Wandering China

An East/West pulse of China's fourth rise from down under.

U.S.-China Trade Talks End With Promise to Protect Intellectual Property [Bloomberg]

A step in the right direction or move to distract the Americans from yuan valuation and the South China Sea flashpoints? With Sino-US trade rising 17 percent thus far in 2011 to $363.1 billion, commerce is defined by Vice Premier Wang Qishan as an “important cornerstone in the China-U.S. relationship.

So amidst the China-bashing of late as Obama toured to re-assert American pre-eminence in the Asia-pacific, China pledges to abide by international intellectual property rules. Quick Background: Understanding Chinese Attitudes Towards Intellectual Property (IP) Rights (CIO 2006).

This is a move the US expects of responsible international stakeholders – “With that extraordinary growth that China has enjoyed over the last decade comes a responsibility, particularly as it relates to trade and investment,”  U.S. Trade Representative Ronald Kirk.

So, is China listening and participating or biding its time on something else?

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U.S.-China Trade Talks End With Promise to Protect Intellectual Property
Source – Bloomberg, published November 22, 2011 

China pledged to improve its monitoring of intellectual property rights in trade talks with the U.S., as American officials called on the world’s second biggest economy to abide by international rules.

Chinese Vice Premier Wang Qishan’s promise to create and lead an office focused on protecting intellectual property rights was a “step in the right direction,” U.S. Secretary of Commerce John Bryson said in an interview yesterday with Bloomberg Television after the 22nd U.S.-China Joint Commission on Commerce and Trade meeting in Chengdu.

“There’s no question that intellectual property rights have not been respected for the most part here in China,” Bryson said. “We think this is a step in the right direction but there is a long ways to go in having intellectual property rights consistently and broadly recognized in China.” Read the rest of this entry »

Filed under: Beijing Consensus, Bloomberg, Charm Offensive, Chinese Model, Communications, Domestic Growth, Economics, Finance, Influence, Intellectual Property, International Relations, Piracy, Politics, Public Diplomacy, Soft Power, Strategy, Tao Guang Yang Hui (韬光养晦), Territorial Disputes, The Chinese Identity, The construction of Chinese and Non-Chinese identities, Trade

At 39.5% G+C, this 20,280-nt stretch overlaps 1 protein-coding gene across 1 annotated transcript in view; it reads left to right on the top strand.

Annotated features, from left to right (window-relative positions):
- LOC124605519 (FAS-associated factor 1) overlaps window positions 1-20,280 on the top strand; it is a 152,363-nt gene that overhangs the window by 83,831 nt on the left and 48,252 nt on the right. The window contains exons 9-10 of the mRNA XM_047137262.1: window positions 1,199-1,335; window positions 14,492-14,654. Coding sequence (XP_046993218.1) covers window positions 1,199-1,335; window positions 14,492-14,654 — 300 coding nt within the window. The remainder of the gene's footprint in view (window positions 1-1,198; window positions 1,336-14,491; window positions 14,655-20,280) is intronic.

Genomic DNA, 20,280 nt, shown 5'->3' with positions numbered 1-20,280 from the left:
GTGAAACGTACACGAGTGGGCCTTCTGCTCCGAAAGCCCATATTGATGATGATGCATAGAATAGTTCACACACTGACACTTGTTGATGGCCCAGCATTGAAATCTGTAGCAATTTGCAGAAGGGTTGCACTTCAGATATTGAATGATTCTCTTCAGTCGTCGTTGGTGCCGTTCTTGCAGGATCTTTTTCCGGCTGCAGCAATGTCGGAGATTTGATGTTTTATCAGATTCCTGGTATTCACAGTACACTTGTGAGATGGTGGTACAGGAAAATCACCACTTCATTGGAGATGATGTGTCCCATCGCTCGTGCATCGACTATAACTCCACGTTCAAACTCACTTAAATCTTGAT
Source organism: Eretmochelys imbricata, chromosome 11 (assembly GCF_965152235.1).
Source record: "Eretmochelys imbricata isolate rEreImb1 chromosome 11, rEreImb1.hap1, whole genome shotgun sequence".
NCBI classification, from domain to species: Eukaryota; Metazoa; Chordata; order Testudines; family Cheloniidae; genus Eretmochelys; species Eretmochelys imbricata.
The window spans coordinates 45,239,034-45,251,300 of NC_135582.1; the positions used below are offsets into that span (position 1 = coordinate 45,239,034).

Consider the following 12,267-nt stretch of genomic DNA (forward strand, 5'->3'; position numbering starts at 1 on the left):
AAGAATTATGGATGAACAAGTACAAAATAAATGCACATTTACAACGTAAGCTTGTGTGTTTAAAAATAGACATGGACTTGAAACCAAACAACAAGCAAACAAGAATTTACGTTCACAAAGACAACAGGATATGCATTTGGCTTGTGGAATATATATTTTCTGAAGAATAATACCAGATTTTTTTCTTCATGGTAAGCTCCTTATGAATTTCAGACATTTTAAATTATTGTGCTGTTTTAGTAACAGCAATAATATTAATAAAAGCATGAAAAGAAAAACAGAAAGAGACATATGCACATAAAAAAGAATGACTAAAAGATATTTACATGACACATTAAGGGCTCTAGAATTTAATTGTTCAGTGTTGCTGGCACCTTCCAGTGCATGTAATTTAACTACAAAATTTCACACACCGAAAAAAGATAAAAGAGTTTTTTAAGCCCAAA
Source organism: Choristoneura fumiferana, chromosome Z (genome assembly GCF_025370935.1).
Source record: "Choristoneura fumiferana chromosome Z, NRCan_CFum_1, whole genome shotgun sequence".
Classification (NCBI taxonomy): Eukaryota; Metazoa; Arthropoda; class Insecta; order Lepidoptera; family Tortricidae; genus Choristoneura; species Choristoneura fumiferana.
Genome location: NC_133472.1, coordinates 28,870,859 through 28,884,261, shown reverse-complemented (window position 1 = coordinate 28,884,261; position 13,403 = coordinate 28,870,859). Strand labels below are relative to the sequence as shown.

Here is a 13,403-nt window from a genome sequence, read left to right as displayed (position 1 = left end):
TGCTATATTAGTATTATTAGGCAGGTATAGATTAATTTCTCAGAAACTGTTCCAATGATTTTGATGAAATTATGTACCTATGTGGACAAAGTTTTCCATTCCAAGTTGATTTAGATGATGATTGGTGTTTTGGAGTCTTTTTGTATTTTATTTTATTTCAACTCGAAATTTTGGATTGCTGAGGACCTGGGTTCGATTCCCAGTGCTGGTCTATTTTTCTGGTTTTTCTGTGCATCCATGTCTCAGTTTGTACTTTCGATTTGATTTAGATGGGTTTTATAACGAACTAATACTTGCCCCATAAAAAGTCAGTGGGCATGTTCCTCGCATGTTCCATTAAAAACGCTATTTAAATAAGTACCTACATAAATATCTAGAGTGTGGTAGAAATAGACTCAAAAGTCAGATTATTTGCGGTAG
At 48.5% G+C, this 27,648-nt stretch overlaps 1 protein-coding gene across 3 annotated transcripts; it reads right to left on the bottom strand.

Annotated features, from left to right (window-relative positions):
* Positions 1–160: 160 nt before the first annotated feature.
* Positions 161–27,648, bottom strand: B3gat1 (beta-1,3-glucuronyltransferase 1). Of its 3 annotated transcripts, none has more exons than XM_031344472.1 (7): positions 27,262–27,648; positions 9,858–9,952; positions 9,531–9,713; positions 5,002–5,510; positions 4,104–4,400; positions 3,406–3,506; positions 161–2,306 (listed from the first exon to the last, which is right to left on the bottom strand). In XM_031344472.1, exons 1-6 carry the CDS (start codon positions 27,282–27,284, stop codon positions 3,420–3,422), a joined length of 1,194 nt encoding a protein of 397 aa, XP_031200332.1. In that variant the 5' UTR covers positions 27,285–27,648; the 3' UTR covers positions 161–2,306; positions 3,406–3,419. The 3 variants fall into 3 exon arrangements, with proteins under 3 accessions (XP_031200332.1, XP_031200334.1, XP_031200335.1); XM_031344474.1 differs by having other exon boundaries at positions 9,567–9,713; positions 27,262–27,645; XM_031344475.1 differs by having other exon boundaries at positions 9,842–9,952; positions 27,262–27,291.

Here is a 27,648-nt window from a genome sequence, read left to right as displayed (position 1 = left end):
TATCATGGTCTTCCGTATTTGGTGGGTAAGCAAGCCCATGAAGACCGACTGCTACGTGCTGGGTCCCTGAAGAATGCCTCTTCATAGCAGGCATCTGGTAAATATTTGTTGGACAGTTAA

China starts nationwide drug safety check [Xinhua]

Positive? China attempts to establish order in the medical industry by cracking down on the ‘manufacture and sale of counterfeit drugs and stopping the spread of illegal medical advertisements‘ Illegal medical advertisements I’ve come to understand have been a noteworthy problem, with 1200 official cases reported in 2006. Piracy on many levels are occurring because the Chinese simply do not share the same understanding of intellectual property; few even know what it means. My sense is this crackdown on the operation does not change the mindset of offenders. As China grows, perhaps this is one of the characteristics it needs to work on changing.

Because if we couple that with the continuing problems with tainted food (especially so with ‘gutter oil’, a problem experts see will only go away in ten years), sometimes I have to think hard. If China were to rise to great power status, perhaps it is a positive thing it is working on stopping its people from ‘poisoning’ its people; starting from the food on the table.

That said, perhaps this fits into a simple argument – symptomatic of a money-driven (by choice or circumstance) populace trying to make money from whatever resources they can garner. Let’s hope the safety check in the short term does not only serve to drive the desperate even further underground. Education is the longer-term key, those involved must learn there are other ways to make a good living.

For more , check out China’s State Food and Drug Administration (English site).

– – –

China starts nationwide drug safety check
Editor: Mu Xuequan
Source – Xinhua, published October 12, 2011

GUANGZHOU, Oct. 12 (Xinhua) — Six government departments started a nationwide drug safety check and assessment on Wednesday, according to the Ministry of Health (MOH).

The MOH, the Ministry of Public Security and four other departments are working together to conduct the assessment, which will primarily focus on establishing order in the medical market and curtailing illegal activity in the medical industry, the MOH said.

Eliminating the manufacture and sale of counterfeit drugs and stopping the spread of illegal medical advertisements are the most significant aspects of the campaign, according to Bian Zhenjia, deputy head of the State Food and Drug Administration (SFDA). Read the rest of this entry »